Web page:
April 10, 2019
By Danielle Hollembaek
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When thinking about longstanding firearm companies, one question that frequently comes to mind is, “Where did these businesses get their start?” The origin of a firearm company is usually not a simple and easy story; the gun industry was, and truly still is, an extremely competitive field. One man who thought he might take a stab at the world of firearms development was Charles Parker, the founder of Parker Brothers shotguns. The company has a long and detailed story with its roots laid well before the Civil War.
The story begins in Connecticut, the state still referred to as, “America’s Arsenal” because of its deep roots in early firearms development in the United States. Charles Parker was born on January 2, 1809 in Cheshire, Connecticut. He was the eleventh of twelve children in his impoverished family. From a young age, Parker knew that he was destined for success. In his teens, he had been a farmhand to help his family make a living, and by age 18 made his way up north to Meriden, Connecticut to start making a name for himself. He first started work as a button maker, and in the typical “rags-to-riches” narrative style, he was then hired by a well-known business man Patrick Lewis to make coffee mills. After four years of working for someone else, Parker decided it was time to be his own boss.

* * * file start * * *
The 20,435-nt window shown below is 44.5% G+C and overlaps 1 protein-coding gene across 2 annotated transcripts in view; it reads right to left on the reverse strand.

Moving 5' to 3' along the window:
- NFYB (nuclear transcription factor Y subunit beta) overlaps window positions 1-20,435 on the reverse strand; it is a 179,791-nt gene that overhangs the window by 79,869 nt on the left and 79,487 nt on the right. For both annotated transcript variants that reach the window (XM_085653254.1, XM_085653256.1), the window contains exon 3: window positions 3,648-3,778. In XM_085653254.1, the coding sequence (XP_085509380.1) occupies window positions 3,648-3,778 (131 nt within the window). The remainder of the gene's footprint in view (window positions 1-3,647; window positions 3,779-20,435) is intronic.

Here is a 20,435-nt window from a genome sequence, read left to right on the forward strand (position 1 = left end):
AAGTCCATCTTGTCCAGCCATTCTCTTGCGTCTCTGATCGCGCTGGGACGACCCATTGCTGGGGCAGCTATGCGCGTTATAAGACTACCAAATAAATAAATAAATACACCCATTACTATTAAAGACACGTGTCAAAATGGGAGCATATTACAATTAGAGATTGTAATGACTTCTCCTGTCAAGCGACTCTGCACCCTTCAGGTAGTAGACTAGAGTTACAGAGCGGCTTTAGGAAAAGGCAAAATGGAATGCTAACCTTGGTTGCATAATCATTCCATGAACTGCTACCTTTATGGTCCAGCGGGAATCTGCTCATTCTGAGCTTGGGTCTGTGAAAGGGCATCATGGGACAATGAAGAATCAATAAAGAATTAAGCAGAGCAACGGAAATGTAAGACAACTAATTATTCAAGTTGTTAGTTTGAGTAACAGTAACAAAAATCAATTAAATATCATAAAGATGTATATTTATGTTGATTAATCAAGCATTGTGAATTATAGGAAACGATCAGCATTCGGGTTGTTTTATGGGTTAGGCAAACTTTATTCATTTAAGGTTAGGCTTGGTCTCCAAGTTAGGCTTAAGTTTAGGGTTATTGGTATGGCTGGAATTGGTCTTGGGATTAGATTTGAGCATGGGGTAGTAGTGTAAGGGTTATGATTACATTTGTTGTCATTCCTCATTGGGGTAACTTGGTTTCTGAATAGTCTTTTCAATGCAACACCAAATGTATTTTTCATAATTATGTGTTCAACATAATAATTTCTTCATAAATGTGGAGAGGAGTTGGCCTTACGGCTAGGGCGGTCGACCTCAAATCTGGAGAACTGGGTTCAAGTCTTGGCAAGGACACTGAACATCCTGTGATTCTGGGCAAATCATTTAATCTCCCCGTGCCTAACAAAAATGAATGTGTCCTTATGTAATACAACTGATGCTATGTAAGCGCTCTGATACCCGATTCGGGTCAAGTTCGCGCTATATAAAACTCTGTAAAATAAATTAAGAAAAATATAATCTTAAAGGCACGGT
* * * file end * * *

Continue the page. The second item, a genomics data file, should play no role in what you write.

In 1832, with $70.00 and a dream of what could be, he started his first coffee mill production plant. The plant ran strictly on horse power for twelve years. Today, that seems like an unusual way to power a plant, but in that day and age, it was a common power source. His brother Edmund joined him in the business in 1833 and was involved with the factory on and off for around a decade. It was a hard path to success with ups and downs throughout, but Parker never faltered. Once the business saw success, he upgraded to steam engine power to fit the growing producing demand of the plant in 1844.
1844 was an eventful year for Parker not only because of the power upgrade, he also joined with a pair of business partners to form the company that would start his firearms career: Parker, Snow, Brooks, & Company. The business functioned as a machinery and foundry, and in time made numerous household and factory items. Success within the plant is largely due to the fact that it was the era of inventions and industrial growth. With a crew of 120 men, the business began to produce the machinery and steel products needed by so many new and flourishing businesses.